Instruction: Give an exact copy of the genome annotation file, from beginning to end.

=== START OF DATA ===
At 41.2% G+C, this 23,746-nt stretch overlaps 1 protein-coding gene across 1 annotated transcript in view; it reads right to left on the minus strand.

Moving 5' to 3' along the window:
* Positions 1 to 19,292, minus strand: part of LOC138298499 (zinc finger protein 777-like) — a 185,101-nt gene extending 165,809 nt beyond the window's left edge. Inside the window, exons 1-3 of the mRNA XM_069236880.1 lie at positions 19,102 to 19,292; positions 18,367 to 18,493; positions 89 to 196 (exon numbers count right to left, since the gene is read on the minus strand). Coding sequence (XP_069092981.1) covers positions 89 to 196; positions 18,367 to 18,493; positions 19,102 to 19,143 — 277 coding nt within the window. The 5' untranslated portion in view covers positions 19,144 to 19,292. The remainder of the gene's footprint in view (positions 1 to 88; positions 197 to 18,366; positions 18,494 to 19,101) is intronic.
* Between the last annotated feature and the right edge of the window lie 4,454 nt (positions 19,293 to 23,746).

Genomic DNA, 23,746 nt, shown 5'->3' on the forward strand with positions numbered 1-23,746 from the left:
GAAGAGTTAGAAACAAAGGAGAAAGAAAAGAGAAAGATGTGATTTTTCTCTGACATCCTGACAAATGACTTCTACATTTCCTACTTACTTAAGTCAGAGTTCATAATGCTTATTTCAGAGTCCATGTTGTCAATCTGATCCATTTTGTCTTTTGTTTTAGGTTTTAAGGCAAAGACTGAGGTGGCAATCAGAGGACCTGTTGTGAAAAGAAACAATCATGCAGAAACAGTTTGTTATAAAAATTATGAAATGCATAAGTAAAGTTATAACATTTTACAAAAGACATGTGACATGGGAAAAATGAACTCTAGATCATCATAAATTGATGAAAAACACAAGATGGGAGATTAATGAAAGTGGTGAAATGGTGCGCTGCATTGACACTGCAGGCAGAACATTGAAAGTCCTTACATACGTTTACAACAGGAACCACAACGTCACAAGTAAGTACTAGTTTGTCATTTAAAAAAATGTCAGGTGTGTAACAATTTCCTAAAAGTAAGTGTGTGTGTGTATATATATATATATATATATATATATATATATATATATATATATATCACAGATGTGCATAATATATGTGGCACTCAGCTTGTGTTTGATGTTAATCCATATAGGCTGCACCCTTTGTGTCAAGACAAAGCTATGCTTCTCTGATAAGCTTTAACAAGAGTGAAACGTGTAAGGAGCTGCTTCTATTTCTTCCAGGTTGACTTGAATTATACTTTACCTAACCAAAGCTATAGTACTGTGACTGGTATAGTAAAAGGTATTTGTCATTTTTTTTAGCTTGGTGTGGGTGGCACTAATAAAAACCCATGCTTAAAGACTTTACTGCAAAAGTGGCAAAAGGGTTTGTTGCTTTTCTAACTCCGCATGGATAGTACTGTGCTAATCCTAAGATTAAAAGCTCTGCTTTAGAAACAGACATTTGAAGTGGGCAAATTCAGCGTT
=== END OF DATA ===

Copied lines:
At 41.2% G+C, this 23,746-nt stretch overlaps 1 protein-coding gene across 1 annotated transcript in view; it reads right to left on the minus strand.

Moving 5' to 3' along the window:
* Positions 1 to 19,292, minus strand: part of LOC138298499 (zinc finger protein 777-like) — a 185,101-nt gene extending 165,809 nt beyond the window's left edge. Inside the window, exons 1-3 of the mRNA XM_069236880.1 lie at positions 19,102 to 19,292; positions 18,367 to 18,493; positions 89 to 196 (exon numbers count right to left, since the gene is read on the minus strand). Coding sequence (XP_069092981.1) covers positions 89 to 196; positions 18,367 to 18,493; positions 19,102 to 19,143 — 277 coding nt within the window. The 5' untranslated portion in view covers positions 19,144 to 19,292. The remainder of the gene's footprint in view (positions 1 to 88; positions 197 to 18,366; positions 18,494 to 19,101) is intronic.
* Between the last annotated feature and the right edge of the window lie 4,454 nt (positions 19,293 to 23,746).

Genomic DNA, 23,746 nt, shown 5'->3' on the forward strand with positions numbered 1-23,746 from the left:
GAAGAGTTAGAAACAAAGGAGAAAGAAAAGAGAAAGATGTGATTTTTCTCTGACATCCTGACAAATGACTTCTACATTTCCTACTTACTTAAGTCAGAGTTCATAATGCTTATTTCAGAGTCCATGTTGTCAATCTGATCCATTTTGTCTTTTGTTTTAGGTTTTAAGGCAAAGACTGAGGTGGCAATCAGAGGACCTGTTGTGAAAAGAAACAATCATGCAGAAACAGTTTGTTATAAAAATTATGAAATGCATAAGTAAAGTTATAACATTTTACAAAAGACATGTGACATGGGAAAAATGAACTCTAGATCATCATAAATTGATGAAAAACACAAGATGGGAGATTAATGAAAGTGGTGAAATGGTGCGCTGCATTGACACTGCAGGCAGAACATTGAAAGTCCTTACATACGTTTACAACAGGAACCACAACGTCACAAGTAAGTACTAGTTTGTCATTTAAAAAAATGTCAGGTGTGTAACAATTTCCTAAAAGTAAGTGTGTGTGTGTATATATATATATATATATATATATATATATATATATATATATATATCACAGATGTGCATAATATATGTGGCACTCAGCTTGTGTTTGATGTTAATCCATATAGGCTGCACCCTTTGTGTCAAGACAAAGCTATGCTTCTCTGATAAGCTTTAACAAGAGTGAAACGTGTAAGGAGCTGCTTCTATTTCTTCCAGGTTGACTTGAATTATACTTTACCTAACCAAAGCTATAGTACTGTGACTGGTATAGTAAAAGGTATTTGTCATTTTTTTTAGCTTGGTGTGGGTGGCACTAATAAAAACCCATGCTTAAAGACTTTACTGCAAAAGTGGCAAAAGGGTTTGTTGCTTTTCTAACTCCGCATGGATAGTACTGTGCTAATCCTAAGATTAAAAGCTCTGCTTTAGAAACAGACATTTGAAGTGGGCAAATTCAGCGTT